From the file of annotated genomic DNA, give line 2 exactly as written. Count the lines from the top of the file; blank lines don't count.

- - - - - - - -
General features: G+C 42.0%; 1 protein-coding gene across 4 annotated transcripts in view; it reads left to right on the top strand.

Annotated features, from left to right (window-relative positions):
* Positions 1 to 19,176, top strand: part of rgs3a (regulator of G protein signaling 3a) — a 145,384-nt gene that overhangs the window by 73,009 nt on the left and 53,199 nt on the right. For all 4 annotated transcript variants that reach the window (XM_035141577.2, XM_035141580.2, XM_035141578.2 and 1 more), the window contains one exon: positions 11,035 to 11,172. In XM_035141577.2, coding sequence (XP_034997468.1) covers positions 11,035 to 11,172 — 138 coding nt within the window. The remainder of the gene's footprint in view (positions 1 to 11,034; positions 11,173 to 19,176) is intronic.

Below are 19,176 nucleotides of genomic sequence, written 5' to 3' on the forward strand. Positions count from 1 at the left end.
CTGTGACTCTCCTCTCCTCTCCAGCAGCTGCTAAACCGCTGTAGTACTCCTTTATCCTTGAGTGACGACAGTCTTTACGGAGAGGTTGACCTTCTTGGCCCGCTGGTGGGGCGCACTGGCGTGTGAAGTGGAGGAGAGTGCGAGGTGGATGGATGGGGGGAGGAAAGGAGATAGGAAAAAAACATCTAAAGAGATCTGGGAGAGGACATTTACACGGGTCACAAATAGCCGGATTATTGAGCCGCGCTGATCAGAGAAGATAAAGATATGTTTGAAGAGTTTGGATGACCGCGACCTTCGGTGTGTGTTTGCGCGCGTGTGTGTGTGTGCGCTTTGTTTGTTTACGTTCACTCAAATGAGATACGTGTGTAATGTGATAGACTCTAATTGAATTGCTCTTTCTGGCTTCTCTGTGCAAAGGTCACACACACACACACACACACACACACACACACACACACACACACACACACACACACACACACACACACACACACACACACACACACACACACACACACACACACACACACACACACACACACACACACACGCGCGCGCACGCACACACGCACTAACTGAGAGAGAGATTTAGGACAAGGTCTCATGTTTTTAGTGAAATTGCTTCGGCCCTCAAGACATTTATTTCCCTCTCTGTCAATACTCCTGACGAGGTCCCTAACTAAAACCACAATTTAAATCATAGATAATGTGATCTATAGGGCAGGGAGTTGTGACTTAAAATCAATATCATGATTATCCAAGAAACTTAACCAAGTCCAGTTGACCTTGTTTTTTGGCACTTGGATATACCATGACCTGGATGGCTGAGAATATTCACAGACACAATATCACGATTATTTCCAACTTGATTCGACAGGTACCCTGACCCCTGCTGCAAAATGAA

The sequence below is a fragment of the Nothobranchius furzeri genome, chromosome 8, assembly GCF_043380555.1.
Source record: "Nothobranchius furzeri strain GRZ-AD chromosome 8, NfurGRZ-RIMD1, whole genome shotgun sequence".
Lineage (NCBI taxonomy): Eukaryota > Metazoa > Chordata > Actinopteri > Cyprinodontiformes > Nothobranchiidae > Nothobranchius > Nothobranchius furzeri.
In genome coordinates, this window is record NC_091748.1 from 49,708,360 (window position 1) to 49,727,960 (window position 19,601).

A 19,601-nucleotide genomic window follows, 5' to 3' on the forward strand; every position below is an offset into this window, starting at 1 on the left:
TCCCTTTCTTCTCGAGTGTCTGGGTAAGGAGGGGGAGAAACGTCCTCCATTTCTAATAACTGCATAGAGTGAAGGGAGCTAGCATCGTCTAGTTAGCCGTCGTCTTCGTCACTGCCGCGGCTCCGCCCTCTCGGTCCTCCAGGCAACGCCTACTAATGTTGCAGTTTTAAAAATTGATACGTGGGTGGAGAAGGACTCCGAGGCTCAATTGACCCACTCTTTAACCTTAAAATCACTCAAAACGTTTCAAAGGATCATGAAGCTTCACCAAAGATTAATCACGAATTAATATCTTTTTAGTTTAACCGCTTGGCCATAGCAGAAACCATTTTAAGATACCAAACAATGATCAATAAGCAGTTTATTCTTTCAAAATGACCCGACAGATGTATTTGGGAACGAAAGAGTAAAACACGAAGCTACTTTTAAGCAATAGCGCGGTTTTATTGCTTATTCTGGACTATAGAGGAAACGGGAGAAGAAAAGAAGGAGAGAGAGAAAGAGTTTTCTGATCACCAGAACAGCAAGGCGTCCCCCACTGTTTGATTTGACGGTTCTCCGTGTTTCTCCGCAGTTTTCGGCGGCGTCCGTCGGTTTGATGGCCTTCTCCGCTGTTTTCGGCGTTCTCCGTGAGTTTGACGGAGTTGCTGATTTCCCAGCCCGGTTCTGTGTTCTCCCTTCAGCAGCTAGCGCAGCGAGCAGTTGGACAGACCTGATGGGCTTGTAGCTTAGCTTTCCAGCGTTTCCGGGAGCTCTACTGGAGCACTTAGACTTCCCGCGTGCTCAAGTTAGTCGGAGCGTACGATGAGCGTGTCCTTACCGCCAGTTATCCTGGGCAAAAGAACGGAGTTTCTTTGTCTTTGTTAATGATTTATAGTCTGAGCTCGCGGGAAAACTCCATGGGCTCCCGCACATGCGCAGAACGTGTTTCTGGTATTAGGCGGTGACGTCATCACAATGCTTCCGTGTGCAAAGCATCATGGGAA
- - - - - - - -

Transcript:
Annotated features, from left to right (window-relative positions):